CDPH in the News
State Health Officer Urges Caution During Wildfire Cleanup
California Department of Public Health (CDPH) Director and State Health Officer Dr. Karen Smith today advised residents of recently burned areas to use caution in cleaning up ash from recent wildfires. Ash from trees burned in wildfires is relatively nontoxic and similar to ash that might be found in your fireplace. However, ash from burned homes and other items will likely contain metals, chemicals, and potentially asbestos, items that may be considered toxic if breathed in or touched with wet skin.
Understanding California’s Hepatitis A outbreak
On March 18, the California Department of Public Health first announced an outbreak of the Hepatitis A virus. Seven months later on Oct. 13, California Governor Jerry Brown declared a state of emergency. Reported cases of Hepatitis A had more than tripled in the state, and 19 people have died. Nearly 600 hepatitis A cases, mostly concentrated in downtown San Diego, have been reported since the beginning of the outbreak, likely caused by person-to-person transmission. This is up from an average 160 cases per year in California, said Dr. Gil Chavez, state epidemiologist at California Department of Public Health. More than 500 of the cases were reported in San Diego County.
An ‘open door’: Gay and Lesbian Center celebrates new facility
The Gay and Lesbian Center of Bakersfield celebrated the opening of its new home with an open house and ribbon-cutting ceremony on Thursday. The Annex, as it’s called, located at 841 Mohawk St., provides private counseling, workshops and other services. Vice Mayor Bob Smith and Councilman Andrae Gonzales, as well as representatives from the offices of Congressmen Kevin McCarthy and David Valadao, were among those attending the event.
“We’re very excited about what today represents. This is such an achievement for the center,” Center Executive Director Jan Hefner said. “Before the center was born in 2011, there was no specific place available year-round where LGBTQ people could gather in comfort and create a community. This new facility gives us the ability to expand our services.”
The Annex was developed after the center received a five-year $1.18 million grant in September 2016 from the California Reducing Disparities Project, a program of the California Department of Public Health.
Policy changes at Alameda Co. hospital after high-profile murder: 2 Investigates
The California Department of Public Health has agreed with part of an Oakland mother’s complaint that Alameda Health System (AHS) could have done more to treat her mentally ill son, who later followed through on threats to kill his own brother. Days after Demetrius Sells was discharged from Highland Hospital — an AHS-run facility — in May 2015, he stabbed and killed his brother Kevin McGhee.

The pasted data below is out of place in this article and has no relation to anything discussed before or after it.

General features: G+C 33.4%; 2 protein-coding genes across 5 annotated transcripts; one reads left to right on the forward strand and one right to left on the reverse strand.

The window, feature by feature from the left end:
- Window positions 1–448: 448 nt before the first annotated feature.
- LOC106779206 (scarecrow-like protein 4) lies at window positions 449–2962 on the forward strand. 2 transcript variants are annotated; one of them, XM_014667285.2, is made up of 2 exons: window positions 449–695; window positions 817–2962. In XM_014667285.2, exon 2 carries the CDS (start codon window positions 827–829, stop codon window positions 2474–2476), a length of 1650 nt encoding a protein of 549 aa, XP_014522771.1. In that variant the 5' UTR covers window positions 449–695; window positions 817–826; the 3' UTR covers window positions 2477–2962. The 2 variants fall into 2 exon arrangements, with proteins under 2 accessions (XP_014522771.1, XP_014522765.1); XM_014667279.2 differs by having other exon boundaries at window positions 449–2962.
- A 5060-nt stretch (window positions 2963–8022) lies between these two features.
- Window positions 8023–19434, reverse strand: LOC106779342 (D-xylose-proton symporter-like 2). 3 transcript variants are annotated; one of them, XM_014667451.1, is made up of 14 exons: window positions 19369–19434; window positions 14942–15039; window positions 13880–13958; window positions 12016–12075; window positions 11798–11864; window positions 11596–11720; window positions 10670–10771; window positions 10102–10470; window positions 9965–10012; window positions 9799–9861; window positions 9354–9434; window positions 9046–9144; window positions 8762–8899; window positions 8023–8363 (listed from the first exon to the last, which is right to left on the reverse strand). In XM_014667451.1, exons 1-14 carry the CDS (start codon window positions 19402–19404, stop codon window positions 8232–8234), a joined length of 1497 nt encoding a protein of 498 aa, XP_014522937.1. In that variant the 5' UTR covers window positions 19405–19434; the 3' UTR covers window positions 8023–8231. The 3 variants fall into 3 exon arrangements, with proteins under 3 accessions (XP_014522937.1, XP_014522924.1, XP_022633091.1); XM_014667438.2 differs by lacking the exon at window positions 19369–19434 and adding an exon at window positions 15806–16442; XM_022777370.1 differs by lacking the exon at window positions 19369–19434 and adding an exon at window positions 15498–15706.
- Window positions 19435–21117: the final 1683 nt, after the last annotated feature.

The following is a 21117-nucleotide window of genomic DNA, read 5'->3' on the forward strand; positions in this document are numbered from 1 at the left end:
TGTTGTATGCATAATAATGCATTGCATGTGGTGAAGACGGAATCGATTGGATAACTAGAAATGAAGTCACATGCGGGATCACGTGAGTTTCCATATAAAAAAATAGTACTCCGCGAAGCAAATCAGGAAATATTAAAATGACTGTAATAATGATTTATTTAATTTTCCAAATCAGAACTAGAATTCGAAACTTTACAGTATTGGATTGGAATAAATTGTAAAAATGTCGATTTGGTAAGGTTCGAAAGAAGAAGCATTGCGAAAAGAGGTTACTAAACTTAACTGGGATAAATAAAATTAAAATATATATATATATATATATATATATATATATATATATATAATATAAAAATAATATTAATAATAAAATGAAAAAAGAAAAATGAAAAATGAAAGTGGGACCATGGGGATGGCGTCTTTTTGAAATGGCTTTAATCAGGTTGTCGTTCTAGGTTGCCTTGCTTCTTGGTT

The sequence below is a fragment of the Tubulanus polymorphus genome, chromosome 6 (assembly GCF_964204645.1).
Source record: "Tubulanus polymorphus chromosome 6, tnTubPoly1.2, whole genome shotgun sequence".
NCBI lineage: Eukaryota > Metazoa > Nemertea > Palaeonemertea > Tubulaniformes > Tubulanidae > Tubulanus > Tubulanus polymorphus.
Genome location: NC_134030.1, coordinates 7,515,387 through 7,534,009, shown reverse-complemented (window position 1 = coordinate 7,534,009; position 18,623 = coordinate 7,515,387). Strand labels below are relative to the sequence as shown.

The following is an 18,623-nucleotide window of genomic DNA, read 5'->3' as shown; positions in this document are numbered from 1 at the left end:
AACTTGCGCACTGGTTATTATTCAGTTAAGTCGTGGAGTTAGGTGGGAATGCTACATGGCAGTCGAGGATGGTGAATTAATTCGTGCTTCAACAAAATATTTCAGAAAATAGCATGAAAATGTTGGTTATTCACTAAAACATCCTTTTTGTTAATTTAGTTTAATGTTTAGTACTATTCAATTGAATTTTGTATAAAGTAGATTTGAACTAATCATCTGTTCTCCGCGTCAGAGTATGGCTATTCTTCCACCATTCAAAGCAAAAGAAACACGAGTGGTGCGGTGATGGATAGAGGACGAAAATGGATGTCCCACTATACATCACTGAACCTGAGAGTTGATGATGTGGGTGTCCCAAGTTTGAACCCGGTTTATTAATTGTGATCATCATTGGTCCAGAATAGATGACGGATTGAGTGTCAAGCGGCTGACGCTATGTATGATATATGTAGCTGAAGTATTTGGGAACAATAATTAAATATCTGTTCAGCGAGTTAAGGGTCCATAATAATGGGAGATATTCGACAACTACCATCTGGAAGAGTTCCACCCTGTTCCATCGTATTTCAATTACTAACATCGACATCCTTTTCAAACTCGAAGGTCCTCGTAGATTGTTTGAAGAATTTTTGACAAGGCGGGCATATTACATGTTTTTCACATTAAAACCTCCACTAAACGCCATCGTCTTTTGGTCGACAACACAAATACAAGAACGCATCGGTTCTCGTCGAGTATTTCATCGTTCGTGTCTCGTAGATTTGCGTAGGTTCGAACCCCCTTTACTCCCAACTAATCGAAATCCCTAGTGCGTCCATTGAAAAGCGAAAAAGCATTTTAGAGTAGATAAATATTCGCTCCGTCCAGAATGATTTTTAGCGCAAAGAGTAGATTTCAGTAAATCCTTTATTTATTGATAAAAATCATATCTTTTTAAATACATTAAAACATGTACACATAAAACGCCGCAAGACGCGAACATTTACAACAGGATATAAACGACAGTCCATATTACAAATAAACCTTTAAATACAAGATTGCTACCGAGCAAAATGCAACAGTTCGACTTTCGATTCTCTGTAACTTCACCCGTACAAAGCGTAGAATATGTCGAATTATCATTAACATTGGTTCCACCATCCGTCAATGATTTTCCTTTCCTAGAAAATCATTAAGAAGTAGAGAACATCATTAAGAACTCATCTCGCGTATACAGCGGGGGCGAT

Before being discharged, medical records obtained by 2 Investigates show Sells had attempted suicide, overdosing on the prescription drug Abilify. He also threatened to kill McGhee for calling 911. Documents show staff knew Sells made threats and had a history of bipolar disorder, drugs and violence. Sells spent less than nine hours in treatment before his mandatory hold was canceled by a John George mental hospital psychiatrist working in the hospital’s Emergency Department.
Why I’m Suing California for Lead Data
from Capitol and Main
Digging through documents for hidden truths and revelations is a huge part of what investigative journalists like myself do. Requests for documents made under California’s Public Records Act typically take 10 days to a month to be fulfilled. Sometimes the wait can be excruciatingly longer. Earlier this year I spent four months waiting and pleading with the California Department of Public Health (CDPH) to hand over 56 pages of documents related to lead contamination at a Sacramento gun range.
Ultimately, the records showed that in 2003, California public health officials were aware of life-threatening levels of lead at Sacramento’s city-owned, indoor Mangan Park Rifle and Pistol Range. Yet the range continued to operate for another dozen years, raising questions about official negligence in allowing such a hazardous operation to continue.
Because the delay in providing the documents seemed unreasonable and one not allowed under California law, I considered suing CDPH. However, public records lawsuits are time consuming, requiring an attorney who believes the case is one for which it is worth going to the mat. But occasionally lines are crossed that simply have to be challenged. That’s why I filed a lawsuit last week in Sacramento County Superior Court objecting to the secrecy surrounding the protracted cleanup of lead at the range.
STD Rates In California Reach ‘All-Time High’
According to a new report from the California Department of Public Health, California ranked first among all states in 2016 for the total number of cases of chlamydia, gonorrhea, syphilis, and congenital syphilis. Bacterial STD rates (chlamydia, gonorrhea, and syphilis) in California “significantly increased” in 2016, with over a quarter million cases reported during the course of the year. This marks a 40% increase compared to five years ago, according to the CDPH, which characterized the 2016 data as marking an “all-time high” for the state.